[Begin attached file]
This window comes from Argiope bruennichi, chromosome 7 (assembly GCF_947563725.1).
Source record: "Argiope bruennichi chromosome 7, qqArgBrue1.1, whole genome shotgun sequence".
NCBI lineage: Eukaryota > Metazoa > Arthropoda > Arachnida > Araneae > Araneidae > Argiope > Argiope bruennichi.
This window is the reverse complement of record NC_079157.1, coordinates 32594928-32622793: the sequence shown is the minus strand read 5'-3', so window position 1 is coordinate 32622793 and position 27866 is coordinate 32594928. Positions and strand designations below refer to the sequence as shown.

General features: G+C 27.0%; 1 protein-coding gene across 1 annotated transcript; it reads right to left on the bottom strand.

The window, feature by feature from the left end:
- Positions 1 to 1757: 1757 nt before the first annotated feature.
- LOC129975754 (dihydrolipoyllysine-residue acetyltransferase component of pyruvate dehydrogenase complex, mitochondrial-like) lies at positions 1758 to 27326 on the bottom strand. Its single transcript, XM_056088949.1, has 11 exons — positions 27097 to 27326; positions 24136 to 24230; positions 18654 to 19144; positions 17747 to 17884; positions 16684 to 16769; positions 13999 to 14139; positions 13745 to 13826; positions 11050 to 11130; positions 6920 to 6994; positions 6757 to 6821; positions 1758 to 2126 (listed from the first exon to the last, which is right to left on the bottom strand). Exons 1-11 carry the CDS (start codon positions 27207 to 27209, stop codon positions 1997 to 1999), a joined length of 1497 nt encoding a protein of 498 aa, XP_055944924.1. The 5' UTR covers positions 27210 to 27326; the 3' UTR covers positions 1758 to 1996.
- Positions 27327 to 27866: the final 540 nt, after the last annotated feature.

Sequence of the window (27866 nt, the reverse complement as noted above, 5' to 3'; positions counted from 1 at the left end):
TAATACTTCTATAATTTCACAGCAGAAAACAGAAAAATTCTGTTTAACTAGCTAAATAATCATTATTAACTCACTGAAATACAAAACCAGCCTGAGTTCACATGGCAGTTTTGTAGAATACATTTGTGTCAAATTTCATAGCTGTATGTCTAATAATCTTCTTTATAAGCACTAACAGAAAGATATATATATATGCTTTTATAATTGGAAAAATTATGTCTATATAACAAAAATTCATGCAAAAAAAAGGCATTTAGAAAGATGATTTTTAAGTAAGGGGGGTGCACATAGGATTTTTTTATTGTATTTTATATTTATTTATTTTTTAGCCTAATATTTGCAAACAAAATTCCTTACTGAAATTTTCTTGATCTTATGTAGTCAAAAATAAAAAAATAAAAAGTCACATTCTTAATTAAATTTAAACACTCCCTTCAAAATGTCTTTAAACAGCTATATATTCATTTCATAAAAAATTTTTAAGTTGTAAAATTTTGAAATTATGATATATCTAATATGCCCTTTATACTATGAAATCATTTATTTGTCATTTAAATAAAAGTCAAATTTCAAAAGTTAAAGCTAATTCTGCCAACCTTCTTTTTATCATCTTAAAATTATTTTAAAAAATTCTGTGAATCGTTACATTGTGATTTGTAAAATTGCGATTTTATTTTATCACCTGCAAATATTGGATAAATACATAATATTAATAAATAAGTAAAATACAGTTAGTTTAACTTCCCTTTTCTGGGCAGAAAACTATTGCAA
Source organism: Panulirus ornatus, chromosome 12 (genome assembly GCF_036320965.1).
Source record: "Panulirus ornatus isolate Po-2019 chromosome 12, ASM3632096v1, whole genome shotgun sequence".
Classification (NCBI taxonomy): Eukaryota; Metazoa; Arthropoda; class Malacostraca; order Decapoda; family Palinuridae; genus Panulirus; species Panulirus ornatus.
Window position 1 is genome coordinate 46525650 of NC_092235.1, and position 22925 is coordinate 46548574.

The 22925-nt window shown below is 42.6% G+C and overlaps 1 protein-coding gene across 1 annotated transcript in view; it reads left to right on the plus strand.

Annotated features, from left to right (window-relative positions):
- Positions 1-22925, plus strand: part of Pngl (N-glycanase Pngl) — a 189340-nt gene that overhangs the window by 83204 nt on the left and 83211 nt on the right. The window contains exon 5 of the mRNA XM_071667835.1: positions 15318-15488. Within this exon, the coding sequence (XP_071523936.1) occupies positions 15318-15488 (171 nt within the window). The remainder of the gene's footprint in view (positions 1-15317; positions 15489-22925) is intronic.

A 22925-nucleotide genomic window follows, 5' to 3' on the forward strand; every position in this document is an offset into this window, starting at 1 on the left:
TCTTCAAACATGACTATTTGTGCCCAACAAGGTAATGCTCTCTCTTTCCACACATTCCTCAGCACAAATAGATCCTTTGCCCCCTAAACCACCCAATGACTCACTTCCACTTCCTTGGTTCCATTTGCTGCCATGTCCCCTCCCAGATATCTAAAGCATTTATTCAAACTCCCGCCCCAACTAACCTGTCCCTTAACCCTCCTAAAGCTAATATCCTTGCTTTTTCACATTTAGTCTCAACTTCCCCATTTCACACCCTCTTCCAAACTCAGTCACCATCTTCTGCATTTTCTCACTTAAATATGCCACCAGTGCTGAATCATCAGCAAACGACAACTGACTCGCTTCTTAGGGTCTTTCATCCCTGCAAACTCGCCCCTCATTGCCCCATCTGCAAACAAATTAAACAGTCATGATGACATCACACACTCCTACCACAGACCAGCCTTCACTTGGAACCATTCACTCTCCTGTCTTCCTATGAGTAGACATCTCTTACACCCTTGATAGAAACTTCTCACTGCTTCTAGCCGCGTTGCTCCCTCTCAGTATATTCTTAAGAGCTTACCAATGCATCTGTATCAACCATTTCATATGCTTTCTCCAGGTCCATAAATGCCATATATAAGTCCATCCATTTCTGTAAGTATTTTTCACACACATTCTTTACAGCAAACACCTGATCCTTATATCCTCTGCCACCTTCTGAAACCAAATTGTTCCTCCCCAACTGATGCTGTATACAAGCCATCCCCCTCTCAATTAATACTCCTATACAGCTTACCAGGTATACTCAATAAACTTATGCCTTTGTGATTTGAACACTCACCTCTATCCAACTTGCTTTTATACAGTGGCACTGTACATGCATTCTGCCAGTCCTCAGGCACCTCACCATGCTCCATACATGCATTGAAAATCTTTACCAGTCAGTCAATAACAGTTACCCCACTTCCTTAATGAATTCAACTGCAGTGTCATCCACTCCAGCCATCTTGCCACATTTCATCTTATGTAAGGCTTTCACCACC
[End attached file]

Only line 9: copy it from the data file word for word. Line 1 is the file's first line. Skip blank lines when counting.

- Positions 27327 to 27866: the final 540 nt, after the last annotated feature.